The Journal Of Antiquities

Ancient Sites In Great Britain & Southern Ireland

Roman Altar at St John’s Church, Lund, Salwick, Near Kirkham, Lancashire

Roman Altar-Stone at Lund Church, Salwick, West Lancs.

NGR:- SD 4632 3138. In the parish church of St. John the Evangelist (Lund) in Salwick, which is located roughly between Preston and Kirkham, in West Lancashire, there is a Roman altar stone that is in use as the font! This altar stone has carvings on three sides: three Roman deities on the front, and, possibly ladies (Vestal virgins?) dancing on its two sides; the three deities may be one and the same mother goddess. The church here was ‘more often’ referred to as the Lund Chapel. It can be found on Church Lane – just off the A583 (Blackpool to Preston road) – north of Clifton village. Salwick, Clifton and Kirkham are Fylde villages. The course of the Roman road from the Wyre Estuary at Poulton to Ribchester runs through Lund (Salwick) and, because of that, there have been a few interesting Roman artefacts found in the area around Lund church. However, nothing much can be seen of the Roman road today. There was a Roman fort at Carr Hill on the north bank of the River Ribble at Kirkham, which is a few miles to the west of Lund, but, again there is nothing much to see there today. Back in the mid-14th century an oratory was in existence at Lund, and in the early 1500s this became a chapel, but, by the early 1800s it was in an abandoned state and had to be demolished. A new church was built soon after and later added to: the nave in 1824 and the tower in 1873.

In an article for ‘Lancashire Magazine’ in July/August 1993, Alan Warwick tells us about the ‘Pagan Past Of A Fylde Church’. He says: “The tranquil, rural setting of Lund Parish Church belies its diverse multi-cultural history, and its links with a pagan past. The area of Lund, hidden off the main Blackpool-Preston road at Salwick, has witnessed Druids, Danes, and Romans come and go, and Christians finally establishing the Parish Church of St. John. Many areas of the Fylde Coast of pre-Roman times were widespread with wooded marshland, whose inhabitants were of Celtic origin. They were the tribespeople of the Setantii, who allegedly dyed their bodies with woad and practised a Druid-type religion.

“Although Christianity was introduced into Britain in Roman times, the earliest records portraying Lund as a place of Christian worship date from the 14th century when, in 1349, an oratory was recorded as having occupied a site near to the present day church. The original chapel was mentioned in documents associated with the partition of the estates of the locally famous Clifton family back in 1516. By this time the chapel had been developed further with the addition of a chantry. By the 1820s, whilst Lund was still encompassed in the parish of nearby Kirkham, the original chapel had fallen into a state of disrepair. Proposals for a new stone-built church were supported by the financial backing of the Birley family of Clifton Hall, who had made their fortune as flax and cotton manufacturers. The old chapel was subsequently demolished in 1824 and the new church built. The church was further developed with the addition of a chancel in 1852, followed in 1873 by a tower.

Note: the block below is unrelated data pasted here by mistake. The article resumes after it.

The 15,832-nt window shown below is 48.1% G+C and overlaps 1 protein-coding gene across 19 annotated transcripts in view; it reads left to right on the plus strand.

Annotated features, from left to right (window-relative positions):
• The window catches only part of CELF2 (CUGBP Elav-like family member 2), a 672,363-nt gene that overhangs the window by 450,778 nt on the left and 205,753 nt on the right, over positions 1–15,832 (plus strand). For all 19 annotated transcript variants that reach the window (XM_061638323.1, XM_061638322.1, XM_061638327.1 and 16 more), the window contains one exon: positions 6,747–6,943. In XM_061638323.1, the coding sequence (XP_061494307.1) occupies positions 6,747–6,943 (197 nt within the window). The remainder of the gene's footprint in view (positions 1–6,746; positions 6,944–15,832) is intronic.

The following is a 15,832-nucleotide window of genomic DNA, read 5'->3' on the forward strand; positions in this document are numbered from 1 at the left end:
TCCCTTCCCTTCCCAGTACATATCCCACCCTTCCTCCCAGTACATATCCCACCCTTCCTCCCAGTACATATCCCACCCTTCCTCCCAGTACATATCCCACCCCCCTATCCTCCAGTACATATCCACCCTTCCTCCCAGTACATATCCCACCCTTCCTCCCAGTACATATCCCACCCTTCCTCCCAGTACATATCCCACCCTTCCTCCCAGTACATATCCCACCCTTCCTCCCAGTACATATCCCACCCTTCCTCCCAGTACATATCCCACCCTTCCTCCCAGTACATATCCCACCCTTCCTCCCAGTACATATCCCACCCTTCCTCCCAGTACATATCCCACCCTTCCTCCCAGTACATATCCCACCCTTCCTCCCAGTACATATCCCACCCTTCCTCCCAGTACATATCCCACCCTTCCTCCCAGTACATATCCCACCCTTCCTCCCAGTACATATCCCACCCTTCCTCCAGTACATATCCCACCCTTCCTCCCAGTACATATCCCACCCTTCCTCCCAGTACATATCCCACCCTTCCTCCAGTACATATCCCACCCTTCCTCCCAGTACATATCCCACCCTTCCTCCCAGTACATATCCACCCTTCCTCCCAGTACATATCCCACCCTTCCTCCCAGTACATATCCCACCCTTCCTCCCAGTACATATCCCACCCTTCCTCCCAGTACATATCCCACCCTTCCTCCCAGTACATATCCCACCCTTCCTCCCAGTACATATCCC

Warwick goes on to say that: “During the demolition of the old chapel and construction of the new church an old Roman tombstone is alleged to have been discovered. This is hardly surprising considering that a Roman road passed through Lund on its way from the River Wyre to Ribchester. In the Domesday Survey the road was actually referred to as ‘Dane’s Pad’ — well the Danes did use the road to plunder the towns and villages of the Fylde! Many Roman relics, including military items and coins in particular, have been found buried along the route of the road. Perhaps the most significant Roman relic discovered was that of an altar stone near to the church in the 17th century. Mysterious markings — believed to be effigies of Roman pagan gods — decorate the side of the stone. The three-feet high, pale-coloured stone has been used as a font since its discovery and is still in use to this day at the rear of the church.

Shotter writing in 1973 does not tell us much more, he says: “A Roman altar, probably from Kirkham, now does duty as the font of Lund Church. An altar believed to have been found near the line of the Ribchester to Kirkham road at Lund. It is now used as the Font of St. John’s Church, Lund.”

Sources / References & Related Websites:-

Shotter, D. C. A., Romans in Lancashire, The Dalesman Publishing Company Ltd., Clapham, Yorkshire, 1973.

Warwick, Alan, ‘Pagan Past Of A Fylde Church’ in Lancashire Magazine, Volume 16, Number 4, The Ridings Publishing Company, Driffield, Yorkshire, July/August 1993.

Copyright © Ray Spencer, The Journal of Antiquities, 2022.


Author: sunbright57

I am interested in holy wells, standing stones and ancient crosses; also anything old, prehistoric, or unusual.

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